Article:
Manic Street Preachers

Rewind the Film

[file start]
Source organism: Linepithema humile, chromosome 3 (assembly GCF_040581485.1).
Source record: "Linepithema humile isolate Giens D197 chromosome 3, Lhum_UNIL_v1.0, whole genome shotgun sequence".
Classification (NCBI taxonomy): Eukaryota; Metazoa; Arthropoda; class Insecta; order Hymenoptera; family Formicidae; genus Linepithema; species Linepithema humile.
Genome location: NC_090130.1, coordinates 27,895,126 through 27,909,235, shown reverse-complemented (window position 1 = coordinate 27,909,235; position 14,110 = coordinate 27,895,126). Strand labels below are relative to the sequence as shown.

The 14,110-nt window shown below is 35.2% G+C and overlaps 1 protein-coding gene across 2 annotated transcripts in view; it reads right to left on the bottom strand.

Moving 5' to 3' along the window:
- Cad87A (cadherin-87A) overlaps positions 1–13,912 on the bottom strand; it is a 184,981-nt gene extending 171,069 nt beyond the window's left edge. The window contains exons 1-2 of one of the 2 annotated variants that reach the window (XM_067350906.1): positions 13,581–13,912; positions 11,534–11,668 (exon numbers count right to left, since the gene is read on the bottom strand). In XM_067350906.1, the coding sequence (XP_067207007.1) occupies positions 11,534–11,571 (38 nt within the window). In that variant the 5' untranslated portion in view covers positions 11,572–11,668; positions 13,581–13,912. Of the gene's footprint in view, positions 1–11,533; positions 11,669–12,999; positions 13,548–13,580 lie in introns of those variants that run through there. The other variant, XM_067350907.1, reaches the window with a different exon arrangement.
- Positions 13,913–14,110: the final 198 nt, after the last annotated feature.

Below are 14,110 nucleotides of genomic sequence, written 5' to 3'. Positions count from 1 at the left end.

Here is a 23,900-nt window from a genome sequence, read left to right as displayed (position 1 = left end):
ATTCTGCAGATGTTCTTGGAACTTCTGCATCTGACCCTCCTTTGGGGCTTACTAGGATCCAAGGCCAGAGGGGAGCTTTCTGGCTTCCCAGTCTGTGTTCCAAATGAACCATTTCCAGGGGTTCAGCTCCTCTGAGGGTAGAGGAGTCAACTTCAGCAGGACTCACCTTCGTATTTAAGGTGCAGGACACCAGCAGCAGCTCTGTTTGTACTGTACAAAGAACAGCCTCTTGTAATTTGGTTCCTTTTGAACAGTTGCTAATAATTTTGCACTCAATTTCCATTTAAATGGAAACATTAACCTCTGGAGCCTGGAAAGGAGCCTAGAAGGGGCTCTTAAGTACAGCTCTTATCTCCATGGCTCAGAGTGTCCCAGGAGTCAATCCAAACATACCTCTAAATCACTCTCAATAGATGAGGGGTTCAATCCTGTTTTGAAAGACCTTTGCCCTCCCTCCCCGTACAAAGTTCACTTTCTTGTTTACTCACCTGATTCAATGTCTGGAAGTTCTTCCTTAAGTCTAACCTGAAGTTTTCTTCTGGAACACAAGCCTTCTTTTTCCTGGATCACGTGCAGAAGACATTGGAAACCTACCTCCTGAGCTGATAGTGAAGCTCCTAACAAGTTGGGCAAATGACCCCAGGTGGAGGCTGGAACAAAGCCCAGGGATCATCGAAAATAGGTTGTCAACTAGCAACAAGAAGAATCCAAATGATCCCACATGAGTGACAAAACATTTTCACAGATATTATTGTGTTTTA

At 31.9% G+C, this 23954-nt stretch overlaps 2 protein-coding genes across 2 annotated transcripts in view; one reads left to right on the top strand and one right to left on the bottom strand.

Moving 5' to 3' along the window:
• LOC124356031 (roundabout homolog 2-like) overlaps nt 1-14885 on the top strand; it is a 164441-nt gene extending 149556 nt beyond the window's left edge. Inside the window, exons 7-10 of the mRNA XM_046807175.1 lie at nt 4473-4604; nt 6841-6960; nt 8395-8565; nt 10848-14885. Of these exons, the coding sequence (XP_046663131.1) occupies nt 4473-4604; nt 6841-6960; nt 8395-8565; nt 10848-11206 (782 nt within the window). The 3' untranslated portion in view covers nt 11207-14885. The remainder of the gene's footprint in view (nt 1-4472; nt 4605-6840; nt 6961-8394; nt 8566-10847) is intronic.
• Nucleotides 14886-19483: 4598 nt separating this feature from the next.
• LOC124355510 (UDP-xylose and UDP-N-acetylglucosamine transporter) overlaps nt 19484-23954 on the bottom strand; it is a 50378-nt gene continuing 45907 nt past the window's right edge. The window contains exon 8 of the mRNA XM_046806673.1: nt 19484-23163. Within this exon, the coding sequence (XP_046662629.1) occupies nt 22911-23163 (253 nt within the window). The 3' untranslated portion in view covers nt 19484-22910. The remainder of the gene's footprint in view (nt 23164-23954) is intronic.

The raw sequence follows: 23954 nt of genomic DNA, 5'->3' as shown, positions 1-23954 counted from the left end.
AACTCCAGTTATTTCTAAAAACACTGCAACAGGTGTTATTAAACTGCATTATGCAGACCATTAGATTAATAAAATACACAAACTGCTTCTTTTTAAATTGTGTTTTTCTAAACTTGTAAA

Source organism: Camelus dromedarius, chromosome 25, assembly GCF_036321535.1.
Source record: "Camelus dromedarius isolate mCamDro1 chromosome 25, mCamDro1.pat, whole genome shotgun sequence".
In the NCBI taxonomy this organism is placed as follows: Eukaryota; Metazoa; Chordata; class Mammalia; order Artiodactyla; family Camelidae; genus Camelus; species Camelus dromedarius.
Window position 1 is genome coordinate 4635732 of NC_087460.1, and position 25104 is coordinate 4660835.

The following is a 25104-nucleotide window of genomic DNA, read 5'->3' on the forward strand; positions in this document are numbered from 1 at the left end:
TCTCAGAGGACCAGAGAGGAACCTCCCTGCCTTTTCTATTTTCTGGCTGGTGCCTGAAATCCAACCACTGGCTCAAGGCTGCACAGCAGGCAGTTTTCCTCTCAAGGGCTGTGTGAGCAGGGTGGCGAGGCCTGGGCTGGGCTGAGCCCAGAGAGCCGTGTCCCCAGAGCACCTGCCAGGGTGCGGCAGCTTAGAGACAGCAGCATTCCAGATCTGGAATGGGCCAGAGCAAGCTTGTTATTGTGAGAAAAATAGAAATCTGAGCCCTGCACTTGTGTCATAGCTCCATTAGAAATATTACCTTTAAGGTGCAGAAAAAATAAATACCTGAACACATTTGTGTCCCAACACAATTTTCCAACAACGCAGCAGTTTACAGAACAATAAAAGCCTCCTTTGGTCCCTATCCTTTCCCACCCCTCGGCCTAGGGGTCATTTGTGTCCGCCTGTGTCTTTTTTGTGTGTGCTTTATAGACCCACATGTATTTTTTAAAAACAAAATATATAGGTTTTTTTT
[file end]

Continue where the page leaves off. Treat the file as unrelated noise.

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It's hard not to view the title of Rewind the Film as a conscious allusion to how the Manic Street Preachers are pursuing their career in the second decade of the new millennium. Journal for Plague Lovers, the Steve Albini-recorded collection of new songs set to abandoned Richey Edwards lyrics, functioned as ground zero, the new Holy Bible from which they moved forward, first with Postcards from a Young Man, the companion piece to Everything Must Go, and now to Rewind the Film, a corollary to the melodramatic MOR of This Is My Truth, Tell Me Yours. As with Postcards, the comparisons between Rewind the Film and its predecessor don't scan cleanly. Now in their third decade as a band, the Manics certainly are comfortable with mellow theatrics, perhaps even more than they were when they were channeling Queen on This Is My Truth, but they're also keen to pursue gentlemanly adventures, threading a strong British folk undercurrent into their 11th album and sometimes taking the time to punctuate proceedings with a bracing bit of brass. Despite these subdued flourishes, contemplation is the order of the day here, Rewind the Film achieving an appealingly woozy, early-hours-of-the morning vibe, thanks in part to canny cameos from Richard Hawley, Lucy Rose, and Cate Le Bon, kindred spirits who can find the comfort in misery. Occasionally, Nicky Wire's lyrics drift back toward free-floating angst -- "my ecosystem is based on hatred" is a line that feels perpetually adolescent -- but the combined effect of the sometimes tortured words and the gentle, never-conflicting currents of folk, anthemic rock, cinematic instrumentals, and mannered pop create a welcome impression of a group that acknowledges that they've entered a comfortable middle age but are happy to fight against complacency however they can.

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